Forest Run 46km thru run

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When I go out scouting tracks and paths for routes, I cover a lot of ground. I check out this trail, that animal track to look for options and connections. Over the past three months, I’ve covered almost 200 kilometres of trails in the Vredefort Dome. My GPS tracks look like a spider web.

Not all of these tracks are useful. When I construct a route it has to have logical flow, the direction must be pleasing (scenery) and the intensity of the trails must vary.

After each scouting outing I colour-coded my tracks with green being easy-running sections, yellow for runnable sections that require concentration, orange for sections that are technical and slow runnable (I may or may not run them) and red for those sections that are not runnable (for me).

Only then did I looked at connecting these tracks to make exciting routes with good doses of green, yellow and orange plus aiming to limit the amount of red – of which there is much available.

On computer, I end up with routes. I’ve covered the ground in sections and not in a continuous flow. I also may have originally covered the track in the opposite direction to the planned route.

Yesterday I headed out to run the thru-route of the 46km, which includes the 16km (minus a short section that I have done in the past – in the right direction) and the 30km routes.

I only set off at around 08h30 and took it nice and easy, knowing that I had a full day ahead. My running training this summer has been the worst of my life, so with limited kilometres in my legs, I didn’t want to push it too hard, too early.

Conditions were perfect as it was cool, overcast and later in the afternoon there was light drizzle.

Even so, I had to be very conservative with my water as there is nowhere to fill up until the furtherest end of the route. Being low on water for a long time was challenging, even though conditions were mostly cool. I was very relieved to get to a cattle trough.

I checked the JoJo tank for a tap. Nada. The flow into the trough is regulated by a toilet cistern-like system. Nice, fresh water. I didn’t want to chance it so I did add a water purifying tablet to my reservoir. When I got to Warrin he told me that the water is clean, borehole water and is good to drink straight.

There has been a lot of growth in vegetation over the past few weeks. We did get some rain in March and the plants responded.

Same area, almost exactly two months apart. This is a section with an old unused trail so it was difficult to follow in Feb. Near impossible now.

I’ll be out there in the weeks before Forest Run to trim the route. This will mean weed eating sections like this so that you can actually see where you’re running and what you’re putting your feet on. For me it is a way to ‘mark’ the route – a clear track is the only option for you to take.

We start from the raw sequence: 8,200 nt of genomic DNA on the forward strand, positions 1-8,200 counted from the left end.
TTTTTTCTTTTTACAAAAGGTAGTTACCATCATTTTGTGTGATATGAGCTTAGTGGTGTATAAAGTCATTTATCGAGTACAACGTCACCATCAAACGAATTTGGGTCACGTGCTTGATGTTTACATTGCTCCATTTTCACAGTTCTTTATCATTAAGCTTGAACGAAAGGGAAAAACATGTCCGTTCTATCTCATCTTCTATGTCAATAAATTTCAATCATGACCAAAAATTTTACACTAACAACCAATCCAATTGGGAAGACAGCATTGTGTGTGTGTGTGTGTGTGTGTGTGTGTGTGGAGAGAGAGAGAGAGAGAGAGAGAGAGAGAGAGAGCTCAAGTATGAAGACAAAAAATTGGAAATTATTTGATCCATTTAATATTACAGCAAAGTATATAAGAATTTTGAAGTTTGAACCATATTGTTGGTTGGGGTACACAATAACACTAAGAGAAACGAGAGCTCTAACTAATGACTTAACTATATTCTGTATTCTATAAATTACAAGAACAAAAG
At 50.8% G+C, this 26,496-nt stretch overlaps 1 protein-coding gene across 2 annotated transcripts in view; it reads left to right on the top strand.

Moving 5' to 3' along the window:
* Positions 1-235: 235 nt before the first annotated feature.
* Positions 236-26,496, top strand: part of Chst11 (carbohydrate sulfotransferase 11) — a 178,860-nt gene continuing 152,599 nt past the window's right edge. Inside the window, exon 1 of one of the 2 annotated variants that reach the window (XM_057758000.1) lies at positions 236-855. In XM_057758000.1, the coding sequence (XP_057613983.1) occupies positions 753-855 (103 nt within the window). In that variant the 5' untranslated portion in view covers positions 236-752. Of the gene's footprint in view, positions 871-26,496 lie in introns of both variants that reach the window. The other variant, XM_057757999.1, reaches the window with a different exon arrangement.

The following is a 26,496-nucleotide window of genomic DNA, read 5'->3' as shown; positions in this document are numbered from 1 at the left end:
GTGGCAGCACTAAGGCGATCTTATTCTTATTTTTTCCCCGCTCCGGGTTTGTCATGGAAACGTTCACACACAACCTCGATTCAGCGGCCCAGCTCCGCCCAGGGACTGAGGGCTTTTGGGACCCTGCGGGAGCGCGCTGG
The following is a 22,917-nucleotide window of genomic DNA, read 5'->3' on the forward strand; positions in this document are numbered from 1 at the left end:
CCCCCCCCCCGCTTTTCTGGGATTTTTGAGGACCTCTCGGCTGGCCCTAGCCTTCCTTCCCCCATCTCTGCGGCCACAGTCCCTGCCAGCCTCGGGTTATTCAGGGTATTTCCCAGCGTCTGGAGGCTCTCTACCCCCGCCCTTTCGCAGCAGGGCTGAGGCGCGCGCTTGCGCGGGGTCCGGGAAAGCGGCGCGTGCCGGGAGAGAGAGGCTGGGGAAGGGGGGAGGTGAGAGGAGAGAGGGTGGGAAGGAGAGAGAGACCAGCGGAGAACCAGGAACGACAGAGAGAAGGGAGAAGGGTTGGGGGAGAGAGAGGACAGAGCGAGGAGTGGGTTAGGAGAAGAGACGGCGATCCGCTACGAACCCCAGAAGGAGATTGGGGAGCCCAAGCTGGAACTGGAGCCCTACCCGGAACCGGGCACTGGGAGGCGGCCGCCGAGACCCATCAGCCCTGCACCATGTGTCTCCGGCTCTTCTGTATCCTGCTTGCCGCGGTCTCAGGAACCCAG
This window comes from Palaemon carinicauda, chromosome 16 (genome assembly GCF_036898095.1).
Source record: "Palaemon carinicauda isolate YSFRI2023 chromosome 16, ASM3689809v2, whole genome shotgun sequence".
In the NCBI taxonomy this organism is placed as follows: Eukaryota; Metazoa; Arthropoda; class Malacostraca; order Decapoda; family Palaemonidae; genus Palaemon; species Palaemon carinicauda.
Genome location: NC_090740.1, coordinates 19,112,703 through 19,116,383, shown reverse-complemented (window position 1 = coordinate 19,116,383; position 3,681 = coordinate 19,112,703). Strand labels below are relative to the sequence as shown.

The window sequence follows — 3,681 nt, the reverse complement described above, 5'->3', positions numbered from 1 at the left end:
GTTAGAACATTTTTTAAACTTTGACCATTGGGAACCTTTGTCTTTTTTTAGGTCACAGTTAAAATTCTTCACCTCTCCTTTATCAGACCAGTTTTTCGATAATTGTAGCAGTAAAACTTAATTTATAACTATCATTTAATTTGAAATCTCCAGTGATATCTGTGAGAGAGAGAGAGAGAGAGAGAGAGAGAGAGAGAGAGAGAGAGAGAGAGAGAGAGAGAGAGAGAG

Warrin’s horses on top of a ridge.

I lost a good deal of time in ‘stopped time’, which was consumed when I stopped at a number of places to send text message back to my safety followers. Stopping means backpack off, open it up, dig out zip-locked phone, check for signal, send messages, wait for send, pack everything back, get going again. Stopping to fill up at the trough took a while and another big fill an hour later. And then a later chatting stop near the end. Total stopped time was 1h30.

I also messed up two sections of the route (I was trying to do it all from memory) and lost probably an hour with these. These messes alter my distance log. I logged a total of 48.5km. For the actual route, this would be no more than 47km.

My moving time was 8h23 so I think it fair to adjust moving time to 7h20 or so. I took it way chilled and walked all the ups. I ran (very chilled and easy pace) the runnable flats and downs. With playing with my map and GPS, I’d say that I was probably moving just a bit quicker (I know the terrain) than a back-of-the-pack runner.

The open 4×4 track sections are divine to run. I definitely reeled in the time here. There are a few sections of really technical rocky terrain, like the sting-in-the-tail descent near the end. These are, for me, slow going because I’m really cautious on stuff like this. And I definitely lost time with all my walking and messing around.

I’m very happy with the route. It has a good balance. The nature of the area means that it is not easy out there. 46km is a decent distance – off-road – any way you look at it. Accumulated elevation is a bit over 1420m.

I made it through to the end just before dark. A very good day.

Pretty sunset colours bouncing off clouds on the opposite side.

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